9:05 AM - 9:20 AM
[SGL36-01] Uplift and denudation history of the Akaishi Range based on low-temperature thermochronology and thermo-kinematic model
Keywords:Akaishi Range, Itoigawa-Shizuoka Tectonic Line fault zone, low-temperature thermochronology, thermo-kinematic modeling, arc-arc collision zone
The age data were reported by Sueoka et al. (2012, abst. AGU); apatite fission-track (AFT), zircon (U-Th)/He (ZHe), zircon fission-track (ZFT), and zircon U-Pb ages were obtained. AFT, ZHe, and ZFT ages generally decrease to the east, suggesting a westerly tilted uplift of the range. The youngest AFT and ZHe ages of ~3 Ma agree with onset of the uplift at ~3.3 Ma which was estimated from deposition age of the Akebono Conglomerate (Kano, 2002). The youngest ages were obtained at the western side of the Hakushu and Ho-osan faults (HHFs). Thus, thrusting of HHFs is thought to be the primary factor of the northern Akaishi Range uplift. In contrast, to the east of HHFs, no ages were significantly younger than the granitic formation age at ~16 Ma, then the total denudation since ~16 Ma is 2-3 km or less. The Ichinose and Shimotsuburai faults to the east of HHFs might be formed later than onset of the uplift due to migration of thrust front (Tajikara, 2002).
Thermo-kinematic calculations were conducted to verify if uplift of the northern Akaishi Range is attributable to thrusting of HHFs. We computed theoretical ages resulted from given tectonic scenarios to compare with the observed ages. HHFs were simplified to be a flat-ramp thrust composed of two rectangular fault plains. The calculation results suggest that the age pattern observed can be explained by 5–10 mm/yr reverse slip on HHFs that dip 27–45° west and sole onto detachment at a 20–25 km depth. The bedrock uplift rate was estimated at ~4 mm/yr from the slip rate and dip. The denudation rate was also inferred at ~4 mm/yr assuming a steady-state condition of bedrock uplift and denudation; this assumption seems adequate as the denudation rate is comparable with the shorter-term denudation rates obtained by cosmogenic nuclides methods (Korup et al., 2014) and sediment volumes of catchments (Fujiwara et al., 1999). The estimated fault parameters are also consistent with previously reported data, e.g., reverse slip rate of ISTL-FZ estimated from deformation of fluvial terraces (Ikeda et al., 2009), dip of ISTL-FZ obtained by seismic array observations (Panayotopoulos et al., 2010), and the lower limit of the seismic layer in this region (e.g., Asano et al., 2010). Consequently, uplift of the northern Akaishi Range is attributable to thrusting of HHFs since ~3.3 Ma.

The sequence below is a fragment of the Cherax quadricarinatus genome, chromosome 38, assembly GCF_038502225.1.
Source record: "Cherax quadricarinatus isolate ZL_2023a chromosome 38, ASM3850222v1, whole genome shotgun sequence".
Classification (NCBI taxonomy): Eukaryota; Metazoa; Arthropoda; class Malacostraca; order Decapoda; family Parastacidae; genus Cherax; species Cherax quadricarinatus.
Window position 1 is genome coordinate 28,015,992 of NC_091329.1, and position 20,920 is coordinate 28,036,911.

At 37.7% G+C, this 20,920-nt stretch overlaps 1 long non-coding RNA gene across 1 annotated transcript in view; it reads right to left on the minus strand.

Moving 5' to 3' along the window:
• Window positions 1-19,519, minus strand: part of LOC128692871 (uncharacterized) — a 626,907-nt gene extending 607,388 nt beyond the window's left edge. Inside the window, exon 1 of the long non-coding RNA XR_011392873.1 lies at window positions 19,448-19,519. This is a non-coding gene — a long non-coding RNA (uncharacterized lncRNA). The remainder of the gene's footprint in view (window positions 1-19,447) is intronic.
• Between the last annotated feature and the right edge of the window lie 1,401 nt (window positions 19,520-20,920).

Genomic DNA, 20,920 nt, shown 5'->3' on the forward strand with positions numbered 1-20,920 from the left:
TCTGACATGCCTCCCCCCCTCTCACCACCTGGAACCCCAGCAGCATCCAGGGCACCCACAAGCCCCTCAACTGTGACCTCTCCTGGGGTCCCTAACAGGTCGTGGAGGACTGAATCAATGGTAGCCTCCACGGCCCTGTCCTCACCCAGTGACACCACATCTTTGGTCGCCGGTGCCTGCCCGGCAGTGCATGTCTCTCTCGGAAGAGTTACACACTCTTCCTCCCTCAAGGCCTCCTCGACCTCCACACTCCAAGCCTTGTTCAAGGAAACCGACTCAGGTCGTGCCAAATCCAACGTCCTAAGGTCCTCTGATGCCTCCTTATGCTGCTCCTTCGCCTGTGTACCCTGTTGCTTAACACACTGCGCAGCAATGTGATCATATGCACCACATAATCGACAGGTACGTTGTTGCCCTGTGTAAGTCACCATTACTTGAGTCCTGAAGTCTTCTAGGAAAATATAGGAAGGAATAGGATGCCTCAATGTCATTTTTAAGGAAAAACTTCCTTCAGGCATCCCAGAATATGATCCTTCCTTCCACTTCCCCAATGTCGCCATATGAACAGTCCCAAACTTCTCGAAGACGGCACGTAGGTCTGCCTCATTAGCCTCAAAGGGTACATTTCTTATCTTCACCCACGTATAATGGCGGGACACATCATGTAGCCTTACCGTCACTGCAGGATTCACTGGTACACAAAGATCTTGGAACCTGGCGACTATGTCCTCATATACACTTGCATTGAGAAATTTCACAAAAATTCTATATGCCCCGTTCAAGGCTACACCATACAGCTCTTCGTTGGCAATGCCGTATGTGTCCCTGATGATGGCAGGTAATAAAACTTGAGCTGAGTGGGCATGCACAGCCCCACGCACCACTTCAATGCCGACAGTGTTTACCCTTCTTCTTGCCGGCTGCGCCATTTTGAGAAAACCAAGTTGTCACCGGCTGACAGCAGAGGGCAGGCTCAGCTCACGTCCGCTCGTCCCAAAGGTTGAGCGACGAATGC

Taking into account the results above, the uplift and denudation style of the northern Akaishi Range is well explained as a simple tilted thrust block model of Sueoka et al. (2012); due to tilted uplift derived from faulting on one side of the mountain, the mountain presents asymmetric topographic cross-sections as well as bedrock uplift and denudation rates increasing toward the fault side. However, considering both the difference in apatite FT age (Yamagiwa, 1998MS) and active fault distribution, the northern and southern Akaishi Range might be different in origin and timing of uplift. The inferred total denudation is larger than several km and likely exceeds 10 km since the onset of the northern Akaishi Range uplift, suggesting that the low-relief surfaces on the ridges and relatively constant elevations of the summits reflect post-uplift denudation rather than pre-existing low-relief landforms.